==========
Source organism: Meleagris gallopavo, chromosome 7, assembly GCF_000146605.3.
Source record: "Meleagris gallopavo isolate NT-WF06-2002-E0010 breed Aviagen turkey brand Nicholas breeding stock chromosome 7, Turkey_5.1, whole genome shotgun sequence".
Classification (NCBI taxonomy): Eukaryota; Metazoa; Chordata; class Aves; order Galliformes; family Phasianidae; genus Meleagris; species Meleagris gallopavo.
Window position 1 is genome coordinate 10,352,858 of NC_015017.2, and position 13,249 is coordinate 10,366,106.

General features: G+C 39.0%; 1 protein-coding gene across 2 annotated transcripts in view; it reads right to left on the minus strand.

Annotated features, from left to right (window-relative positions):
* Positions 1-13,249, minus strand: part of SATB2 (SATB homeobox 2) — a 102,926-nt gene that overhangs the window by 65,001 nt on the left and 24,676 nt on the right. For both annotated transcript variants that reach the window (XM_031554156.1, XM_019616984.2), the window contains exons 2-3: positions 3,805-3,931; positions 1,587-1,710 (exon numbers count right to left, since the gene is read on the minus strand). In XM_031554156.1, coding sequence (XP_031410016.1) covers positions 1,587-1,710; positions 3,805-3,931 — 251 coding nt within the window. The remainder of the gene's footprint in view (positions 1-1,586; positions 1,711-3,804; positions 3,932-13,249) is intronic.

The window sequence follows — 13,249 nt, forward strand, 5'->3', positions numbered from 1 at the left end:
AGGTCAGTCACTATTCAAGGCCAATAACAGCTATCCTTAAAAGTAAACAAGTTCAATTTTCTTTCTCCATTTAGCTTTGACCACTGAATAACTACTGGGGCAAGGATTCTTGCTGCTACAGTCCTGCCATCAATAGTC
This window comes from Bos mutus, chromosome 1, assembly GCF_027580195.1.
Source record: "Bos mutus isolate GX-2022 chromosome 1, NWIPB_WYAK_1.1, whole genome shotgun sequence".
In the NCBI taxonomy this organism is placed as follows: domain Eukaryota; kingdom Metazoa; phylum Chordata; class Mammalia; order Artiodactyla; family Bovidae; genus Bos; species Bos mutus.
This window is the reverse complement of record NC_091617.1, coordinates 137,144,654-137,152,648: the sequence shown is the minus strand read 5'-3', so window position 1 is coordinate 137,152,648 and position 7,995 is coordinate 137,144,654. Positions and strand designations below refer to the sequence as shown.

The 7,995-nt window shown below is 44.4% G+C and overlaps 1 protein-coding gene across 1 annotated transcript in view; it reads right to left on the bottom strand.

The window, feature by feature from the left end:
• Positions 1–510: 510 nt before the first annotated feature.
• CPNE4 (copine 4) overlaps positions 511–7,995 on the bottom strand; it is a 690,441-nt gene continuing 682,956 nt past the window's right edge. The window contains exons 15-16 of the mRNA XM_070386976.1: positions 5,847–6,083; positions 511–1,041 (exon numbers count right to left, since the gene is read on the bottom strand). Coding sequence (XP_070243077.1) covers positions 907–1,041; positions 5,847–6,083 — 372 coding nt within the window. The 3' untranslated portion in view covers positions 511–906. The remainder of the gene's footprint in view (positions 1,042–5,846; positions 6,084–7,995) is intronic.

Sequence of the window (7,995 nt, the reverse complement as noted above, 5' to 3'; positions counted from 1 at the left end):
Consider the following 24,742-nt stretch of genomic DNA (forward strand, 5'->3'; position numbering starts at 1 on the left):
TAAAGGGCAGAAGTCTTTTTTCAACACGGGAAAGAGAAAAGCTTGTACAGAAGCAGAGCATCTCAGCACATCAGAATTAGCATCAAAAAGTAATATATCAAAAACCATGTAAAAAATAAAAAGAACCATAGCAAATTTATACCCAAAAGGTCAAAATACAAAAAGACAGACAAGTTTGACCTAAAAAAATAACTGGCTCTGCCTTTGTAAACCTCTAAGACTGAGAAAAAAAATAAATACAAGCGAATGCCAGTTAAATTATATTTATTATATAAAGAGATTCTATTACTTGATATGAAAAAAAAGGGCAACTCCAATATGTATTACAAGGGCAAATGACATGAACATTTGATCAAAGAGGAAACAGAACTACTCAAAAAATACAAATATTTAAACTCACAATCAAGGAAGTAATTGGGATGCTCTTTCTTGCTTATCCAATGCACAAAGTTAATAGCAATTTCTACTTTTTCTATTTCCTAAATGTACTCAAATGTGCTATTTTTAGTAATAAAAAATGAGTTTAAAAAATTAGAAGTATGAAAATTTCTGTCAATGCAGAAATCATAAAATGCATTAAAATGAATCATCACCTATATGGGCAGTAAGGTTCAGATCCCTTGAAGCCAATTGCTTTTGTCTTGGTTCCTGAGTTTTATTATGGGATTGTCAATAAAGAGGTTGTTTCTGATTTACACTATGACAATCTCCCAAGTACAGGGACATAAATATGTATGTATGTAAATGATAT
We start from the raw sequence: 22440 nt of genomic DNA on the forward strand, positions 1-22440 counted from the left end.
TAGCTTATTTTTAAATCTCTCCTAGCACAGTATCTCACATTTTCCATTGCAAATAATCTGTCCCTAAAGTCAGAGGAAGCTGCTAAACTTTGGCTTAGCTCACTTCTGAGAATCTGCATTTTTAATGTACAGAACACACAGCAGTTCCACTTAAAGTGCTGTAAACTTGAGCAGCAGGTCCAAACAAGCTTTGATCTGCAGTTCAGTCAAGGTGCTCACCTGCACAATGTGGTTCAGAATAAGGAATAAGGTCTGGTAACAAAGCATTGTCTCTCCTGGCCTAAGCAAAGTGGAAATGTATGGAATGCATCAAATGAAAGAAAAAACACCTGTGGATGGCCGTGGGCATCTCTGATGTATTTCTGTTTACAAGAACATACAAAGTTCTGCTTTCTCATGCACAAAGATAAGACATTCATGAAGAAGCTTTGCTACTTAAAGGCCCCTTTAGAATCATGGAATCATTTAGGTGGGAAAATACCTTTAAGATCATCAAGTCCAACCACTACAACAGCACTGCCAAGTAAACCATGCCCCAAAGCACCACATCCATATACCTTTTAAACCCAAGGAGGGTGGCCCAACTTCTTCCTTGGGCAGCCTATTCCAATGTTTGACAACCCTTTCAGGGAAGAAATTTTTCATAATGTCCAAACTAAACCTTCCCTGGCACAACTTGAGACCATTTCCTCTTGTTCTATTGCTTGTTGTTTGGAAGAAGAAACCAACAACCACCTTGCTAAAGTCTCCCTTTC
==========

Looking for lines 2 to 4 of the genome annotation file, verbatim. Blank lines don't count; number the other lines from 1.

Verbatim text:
Source record: "Meleagris gallopavo isolate NT-WF06-2002-E0010 breed Aviagen turkey brand Nicholas breeding stock chromosome 7, Turkey_5.1, whole genome shotgun sequence".
Classification (NCBI taxonomy): Eukaryota; Metazoa; Chordata; class Aves; order Galliformes; family Phasianidae; genus Meleagris; species Meleagris gallopavo.
Window position 1 is genome coordinate 10,352,858 of NC_015017.2, and position 13,249 is coordinate 10,366,106.